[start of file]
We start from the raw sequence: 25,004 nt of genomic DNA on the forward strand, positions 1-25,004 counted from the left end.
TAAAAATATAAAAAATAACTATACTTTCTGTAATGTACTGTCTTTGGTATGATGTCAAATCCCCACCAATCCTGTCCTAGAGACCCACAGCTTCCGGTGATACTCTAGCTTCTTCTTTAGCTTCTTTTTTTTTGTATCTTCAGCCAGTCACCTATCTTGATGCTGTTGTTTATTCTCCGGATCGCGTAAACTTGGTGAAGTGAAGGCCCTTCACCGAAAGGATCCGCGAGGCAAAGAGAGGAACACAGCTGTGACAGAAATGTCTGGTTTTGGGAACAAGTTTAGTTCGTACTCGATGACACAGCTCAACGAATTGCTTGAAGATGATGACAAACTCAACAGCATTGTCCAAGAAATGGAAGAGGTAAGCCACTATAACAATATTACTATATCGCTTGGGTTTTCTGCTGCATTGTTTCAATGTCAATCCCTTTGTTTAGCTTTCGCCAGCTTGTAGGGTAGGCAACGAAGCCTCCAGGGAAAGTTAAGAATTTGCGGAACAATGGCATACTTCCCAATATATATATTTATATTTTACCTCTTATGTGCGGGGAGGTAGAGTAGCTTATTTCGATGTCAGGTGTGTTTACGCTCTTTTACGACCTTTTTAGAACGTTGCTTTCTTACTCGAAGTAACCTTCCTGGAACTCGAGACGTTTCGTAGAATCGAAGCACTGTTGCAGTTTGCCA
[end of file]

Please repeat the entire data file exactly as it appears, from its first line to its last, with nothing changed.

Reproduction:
We start from the raw sequence: 25,004 nt of genomic DNA on the forward strand, positions 1-25,004 counted from the left end.
TAAAAATATAAAAAATAACTATACTTTCTGTAATGTACTGTCTTTGGTATGATGTCAAATCCCCACCAATCCTGTCCTAGAGACCCACAGCTTCCGGTGATACTCTAGCTTCTTCTTTAGCTTCTTTTTTTTTGTATCTTCAGCCAGTCACCTATCTTGATGCTGTTGTTTATTCTCCGGATCGCGTAAACTTGGTGAAGTGAAGGCCCTTCACCGAAAGGATCCGCGAGGCAAAGAGAGGAACACAGCTGTGACAGAAATGTCTGGTTTTGGGAACAAGTTTAGTTCGTACTCGATGACACAGCTCAACGAATTGCTTGAAGATGATGACAAACTCAACAGCATTGTCCAAGAAATGGAAGAGGTAAGCCACTATAACAATATTACTATATCGCTTGGGTTTTCTGCTGCATTGTTTCAATGTCAATCCCTTTGTTTAGCTTTCGCCAGCTTGTAGGGTAGGCAACGAAGCCTCCAGGGAAAGTTAAGAATTTGCGGAACAATGGCATACTTCCCAATATATATATTTATATTTTACCTCTTATGTGCGGGGAGGTAGAGTAGCTTATTTCGATGTCAGGTGTGTTTACGCTCTTTTACGACCTTTTTAGAACGTTGCTTTCTTACTCGAAGTAACCTTCCTGGAACTCGAGACGTTTCGTAGAATCGAAGCACTGTTGCAGTTTGCCA